Vandalism, theft threaten telecoms operations

By Staff reporter | 24 Feb 2020 at 18:42hrs
THE Postal and Telecommunications Regulatory Authority of Zimbabwe (Potraz) is rolling out consumer awareness campaigns in response to growing incidents of vandalism and theft of telecommunications infrastructure, which pose a serious threat to network efficiency and related economic activities.

With Zimbabwe being among the early adopters of digital technologies and electronic commerce (e-commerce), the regulator believes aggressive consumer awareness is critical in ensuring telecoms infrastructure safety and attracting increased investment in the sector.

For the past week (February 16 to 22, 2019), Potraz has been holding awareness campaigns under the theme: "Stop vandalism and theft of ICT equipment: let us take action", with consumers at community level in different parts of Matabeleland South province.

Addressing consumers in Plumtree Town on Saturday, Potraz head of consumer affairs and publicity, Mr George Manyaya, said vandalism of telecoms infrastructure poses a serious threat to the entire economy and cripples viability of the telecoms industry in particular.

"When the telecommunications network is disrupted it's us the users who are affected and cannot communicate or transact," he said.  

"Let's work together, we know these thieves and they live within our communities. Let us report them to the police as they are putting our country backwards. Let us take ownership and responsibility, these base stations belong to us."

Mr Manyaya said in areas like Kezi in Matobo District, mobile connectivity and online business/transactions have been down for several weeks following theft of cables. He said telecommunications infrastructure occupies a central place in the socio-economic development of the country hence the need for communities to safeguard such an investment.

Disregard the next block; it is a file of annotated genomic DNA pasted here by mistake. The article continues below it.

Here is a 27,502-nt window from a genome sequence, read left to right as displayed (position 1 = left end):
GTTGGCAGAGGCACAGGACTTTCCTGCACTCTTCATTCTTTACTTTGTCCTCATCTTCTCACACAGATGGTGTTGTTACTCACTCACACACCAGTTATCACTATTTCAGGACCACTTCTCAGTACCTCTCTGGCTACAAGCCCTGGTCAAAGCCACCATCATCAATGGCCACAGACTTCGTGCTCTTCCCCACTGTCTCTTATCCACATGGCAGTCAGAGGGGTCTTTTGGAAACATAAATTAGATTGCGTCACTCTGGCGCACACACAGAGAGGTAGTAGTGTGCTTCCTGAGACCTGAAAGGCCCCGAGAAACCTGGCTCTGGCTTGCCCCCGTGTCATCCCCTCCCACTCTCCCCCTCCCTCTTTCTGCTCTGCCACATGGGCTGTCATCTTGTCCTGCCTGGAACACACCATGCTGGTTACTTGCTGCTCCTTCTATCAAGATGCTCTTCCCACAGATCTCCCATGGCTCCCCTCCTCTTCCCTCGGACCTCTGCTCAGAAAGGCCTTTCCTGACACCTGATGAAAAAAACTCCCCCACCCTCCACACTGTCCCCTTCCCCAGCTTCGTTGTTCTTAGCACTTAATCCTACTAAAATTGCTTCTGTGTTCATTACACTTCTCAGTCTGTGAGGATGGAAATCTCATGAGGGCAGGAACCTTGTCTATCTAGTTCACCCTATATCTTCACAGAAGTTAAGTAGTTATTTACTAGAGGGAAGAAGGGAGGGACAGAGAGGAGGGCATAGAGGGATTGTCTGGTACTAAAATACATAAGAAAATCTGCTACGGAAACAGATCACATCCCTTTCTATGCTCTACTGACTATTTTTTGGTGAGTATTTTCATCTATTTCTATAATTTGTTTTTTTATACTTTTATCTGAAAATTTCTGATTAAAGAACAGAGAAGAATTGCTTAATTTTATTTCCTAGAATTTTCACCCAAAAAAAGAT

"A major clog in the wheel of rapid and sustainable growth of the sector is vandalism and theft of telecommunications equipment. This has caused considerable losses to the country and service providers," he said.  

"All hands must be on deck to combat this menace. We all need to take action and ensure that we protect the equipment".  

Mr Manyaya expressed concern over what he termed "a growing trend", which has resulted in all network operators experiencing a number of theft and vandalism cases at their base stations.

"This has resulted in disruption of network availability, losses in revenue and increased costs of replacing the lost equipment. Thieves are stealing generator fuel, batteries, copper cables, transformer oil and solar panels and in the process damaging fences, locks and security cameras," he said.  

"We should work together as Potraz, operators, the community, local authorities and law enforcement agents to eradicate vandalism. Those who steal should rot in jail as they are doing a de-service to the industry, economy and the community at large."  

The regulator has since urged communities to be vigilant and report to the police or service providers any acts of vandalism or theft in their vicinity. This includes forming neighbourhood watch teams and surveillance on the market for second hand batteries and solar panels.

Mr Manyaya said acts of vandalism require costly remedial actions before the sites are brought back to provide the essential services.

In view of digital advancement in the economy, many people today depend on telecoms for their livelihood and service disruption results in job losses and reduced tax income paralysis of businesses and other activities.

This also affects communication during emergencies while operators suffer loss of reputation due to prolonged down time. The week-long consumer awareness roadshows covered places like Shangani, Mbembesi, Maphisa, Natisa, Malalume, Dombodema, Madlambuzi, Ndolwane, Ingwizi, Mphoengs, Brunapeg and Plumtree Town.



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